Whole Tone Patterns | Hub Guitar

Whole Tone Patterns

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Let's talk about whole tone scale patterns.

A whole tone scale is a symmetric scale which means it divides the octave completely evenly. It is also symmetric on the guitar as it is the same exact fingering in every position.

There are also only two whole tone scales in total in the universe. Because the scale is symmetric and contains 6 notes, every note can be thought of as the root of it's own whole tone scale which also has six notes. So there's only two whole tone scales.

The pattern is really friendly for guitar players because it just keeps repeating up the neck. Even though you'll learn this in position, this scale is very good for playing up and down the neck. You can just play the same pattern and it keeps going.

So here's the whole tone scale starting from F.

If I play it from G or A or B, it's going to be the exact same pattern. So there's really only one pattern to learn.

This scale is a great dexterity builder. Learn it, get the pattern under your fingers, and then try to find a way to apply it.


The whole tone or augmented scale is sometimes used to create a “dream-like” sound.

This pattern can be played over any augmented chord. Chord symbols like “F+”, “F7♯5” and “F7♯11” often suggest a whole tone scale.

Symmetrical

This scale is symmetrical. Every note is a major-second above the last. There are also only two whole-tone scales that exist. The first one includes the whole tone scale built on F, G, A, B, C♯ or D♯. The second would be the whole tone scale built from any other note.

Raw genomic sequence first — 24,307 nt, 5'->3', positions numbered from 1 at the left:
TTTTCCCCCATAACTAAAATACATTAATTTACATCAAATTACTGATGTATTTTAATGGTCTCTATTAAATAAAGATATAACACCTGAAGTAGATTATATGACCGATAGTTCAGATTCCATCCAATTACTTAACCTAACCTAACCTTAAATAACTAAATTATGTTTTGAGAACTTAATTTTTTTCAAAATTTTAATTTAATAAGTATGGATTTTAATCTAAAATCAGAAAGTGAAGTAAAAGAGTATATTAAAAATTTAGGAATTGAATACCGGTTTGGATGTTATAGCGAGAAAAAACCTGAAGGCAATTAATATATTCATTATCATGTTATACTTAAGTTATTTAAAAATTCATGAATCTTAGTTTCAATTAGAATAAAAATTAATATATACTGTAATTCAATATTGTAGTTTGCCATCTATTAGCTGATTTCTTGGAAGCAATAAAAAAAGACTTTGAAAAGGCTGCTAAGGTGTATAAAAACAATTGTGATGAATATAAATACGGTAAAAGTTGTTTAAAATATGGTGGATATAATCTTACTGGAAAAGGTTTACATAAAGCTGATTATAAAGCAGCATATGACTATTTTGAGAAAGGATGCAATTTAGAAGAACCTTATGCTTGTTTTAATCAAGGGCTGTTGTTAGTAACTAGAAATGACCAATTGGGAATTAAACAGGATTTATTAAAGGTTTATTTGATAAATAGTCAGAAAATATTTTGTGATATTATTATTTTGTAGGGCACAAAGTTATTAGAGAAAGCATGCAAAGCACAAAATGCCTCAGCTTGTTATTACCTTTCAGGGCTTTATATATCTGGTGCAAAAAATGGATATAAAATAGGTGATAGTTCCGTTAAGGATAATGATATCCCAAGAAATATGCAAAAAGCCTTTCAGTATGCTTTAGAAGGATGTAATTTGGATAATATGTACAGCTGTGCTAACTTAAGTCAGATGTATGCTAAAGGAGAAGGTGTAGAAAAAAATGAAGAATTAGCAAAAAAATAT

F Whole Tone Scale

f natural
fret tile
a natural
b natural
fret tile
g natural
f natural
g natural
fret tile
d sharp, e flat
b natural
c sharp, d flat
fret tile
a natural
g natural
a natural
fret tile
f natural
c sharp, d flat
d sharp, e flat
fret tile
b natural
fret tile
fret tile
fret tile
fret tile
fret tile
fret tile
fret tile
fret tile

G Whole Tone Scale

fret tile
fret tile
g natural
fret tile
b natural
c sharp, d flat
fret tile
a natural
g natural
a natural
fret tile
f natural
c sharp, d flat
d sharp, e flat
fret tile
b natural
a natural
b natural
fret tile
g natural
d sharp, e flat
f natural
fret tile
c sharp, d flat
fret tile
fret tile
fret tile
fret tile
fret tile
fret tile

A Whole Tone Scale

fret tile
fret tile
fret tile
fret tile
a natural
fret tile
c sharp, d flat
d sharp, e flat
fret tile
b natural
a natural
b natural
fret tile
g natural
d sharp, e flat
f natural
fret tile
c sharp, d flat
b natural
c sharp, d flat
fret tile
a natural
f natural
g natural
fret tile
d sharp, e flat
fret tile
fret tile
fret tile
fret tile

Key Exercises

  • Learn, memorize, and apply the scales.
  • Create a chord progression that supports the whole-tone scale by using chords built from them. In F, these would include “F+”, “F7♯5” and “F7♯11”, as well as any augmented, 7♯5 or 7♯11 chord whose root is in the scale above. (G+, B+, etc.)
  • Improvise using the whole tone scale, at first without any accompaniment.

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